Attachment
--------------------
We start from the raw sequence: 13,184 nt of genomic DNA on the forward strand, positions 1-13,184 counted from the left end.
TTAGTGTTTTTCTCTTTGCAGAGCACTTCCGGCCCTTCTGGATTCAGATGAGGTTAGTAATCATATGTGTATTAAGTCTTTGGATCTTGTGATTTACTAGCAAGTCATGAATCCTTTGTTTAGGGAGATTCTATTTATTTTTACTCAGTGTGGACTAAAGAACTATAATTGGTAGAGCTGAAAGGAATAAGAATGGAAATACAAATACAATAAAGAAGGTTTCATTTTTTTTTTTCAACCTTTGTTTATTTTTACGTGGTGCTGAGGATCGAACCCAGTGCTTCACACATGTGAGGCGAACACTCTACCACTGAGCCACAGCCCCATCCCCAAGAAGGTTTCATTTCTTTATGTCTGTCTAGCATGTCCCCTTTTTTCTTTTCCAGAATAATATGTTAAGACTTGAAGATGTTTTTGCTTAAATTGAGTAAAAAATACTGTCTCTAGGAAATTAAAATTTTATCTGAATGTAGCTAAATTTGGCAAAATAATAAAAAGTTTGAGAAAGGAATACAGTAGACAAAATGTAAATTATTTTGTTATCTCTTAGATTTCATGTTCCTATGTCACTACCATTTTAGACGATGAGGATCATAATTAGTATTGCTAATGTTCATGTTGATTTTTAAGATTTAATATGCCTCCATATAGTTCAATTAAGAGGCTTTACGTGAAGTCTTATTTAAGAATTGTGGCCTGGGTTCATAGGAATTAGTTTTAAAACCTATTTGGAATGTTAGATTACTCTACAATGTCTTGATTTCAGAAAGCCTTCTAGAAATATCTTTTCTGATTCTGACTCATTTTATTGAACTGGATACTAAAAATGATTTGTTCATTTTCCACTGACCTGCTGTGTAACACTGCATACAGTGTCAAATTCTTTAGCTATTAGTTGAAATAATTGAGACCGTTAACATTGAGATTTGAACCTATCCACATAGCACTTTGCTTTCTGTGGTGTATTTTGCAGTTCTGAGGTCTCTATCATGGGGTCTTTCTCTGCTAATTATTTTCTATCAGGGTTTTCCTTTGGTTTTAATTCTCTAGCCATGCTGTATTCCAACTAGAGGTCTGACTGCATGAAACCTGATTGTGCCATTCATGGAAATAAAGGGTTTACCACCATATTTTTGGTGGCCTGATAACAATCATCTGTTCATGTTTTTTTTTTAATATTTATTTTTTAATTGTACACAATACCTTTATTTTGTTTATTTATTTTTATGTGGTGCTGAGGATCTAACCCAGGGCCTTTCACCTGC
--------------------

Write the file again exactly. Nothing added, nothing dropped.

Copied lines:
We start from the raw sequence: 13,184 nt of genomic DNA on the forward strand, positions 1-13,184 counted from the left end.
TTAGTGTTTTTCTCTTTGCAGAGCACTTCCGGCCCTTCTGGATTCAGATGAGGTTAGTAATCATATGTGTATTAAGTCTTTGGATCTTGTGATTTACTAGCAAGTCATGAATCCTTTGTTTAGGGAGATTCTATTTATTTTTACTCAGTGTGGACTAAAGAACTATAATTGGTAGAGCTGAAAGGAATAAGAATGGAAATACAAATACAATAAAGAAGGTTTCATTTTTTTTTTTCAACCTTTGTTTATTTTTACGTGGTGCTGAGGATCGAACCCAGTGCTTCACACATGTGAGGCGAACACTCTACCACTGAGCCACAGCCCCATCCCCAAGAAGGTTTCATTTCTTTATGTCTGTCTAGCATGTCCCCTTTTTTCTTTTCCAGAATAATATGTTAAGACTTGAAGATGTTTTTGCTTAAATTGAGTAAAAAATACTGTCTCTAGGAAATTAAAATTTTATCTGAATGTAGCTAAATTTGGCAAAATAATAAAAAGTTTGAGAAAGGAATACAGTAGACAAAATGTAAATTATTTTGTTATCTCTTAGATTTCATGTTCCTATGTCACTACCATTTTAGACGATGAGGATCATAATTAGTATTGCTAATGTTCATGTTGATTTTTAAGATTTAATATGCCTCCATATAGTTCAATTAAGAGGCTTTACGTGAAGTCTTATTTAAGAATTGTGGCCTGGGTTCATAGGAATTAGTTTTAAAACCTATTTGGAATGTTAGATTACTCTACAATGTCTTGATTTCAGAAAGCCTTCTAGAAATATCTTTTCTGATTCTGACTCATTTTATTGAACTGGATACTAAAAATGATTTGTTCATTTTCCACTGACCTGCTGTGTAACACTGCATACAGTGTCAAATTCTTTAGCTATTAGTTGAAATAATTGAGACCGTTAACATTGAGATTTGAACCTATCCACATAGCACTTTGCTTTCTGTGGTGTATTTTGCAGTTCTGAGGTCTCTATCATGGGGTCTTTCTCTGCTAATTATTTTCTATCAGGGTTTTCCTTTGGTTTTAATTCTCTAGCCATGCTGTATTCCAACTAGAGGTCTGACTGCATGAAACCTGATTGTGCCATTCATGGAAATAAAGGGTTTACCACCATATTTTTGGTGGCCTGATAACAATCATCTGTTCATGTTTTTTTTTTAATATTTATTTTTTAATTGTACACAATACCTTTATTTTGTTTATTTATTTTTATGTGGTGCTGAGGATCTAACCCAGGGCCTTTCACCTGC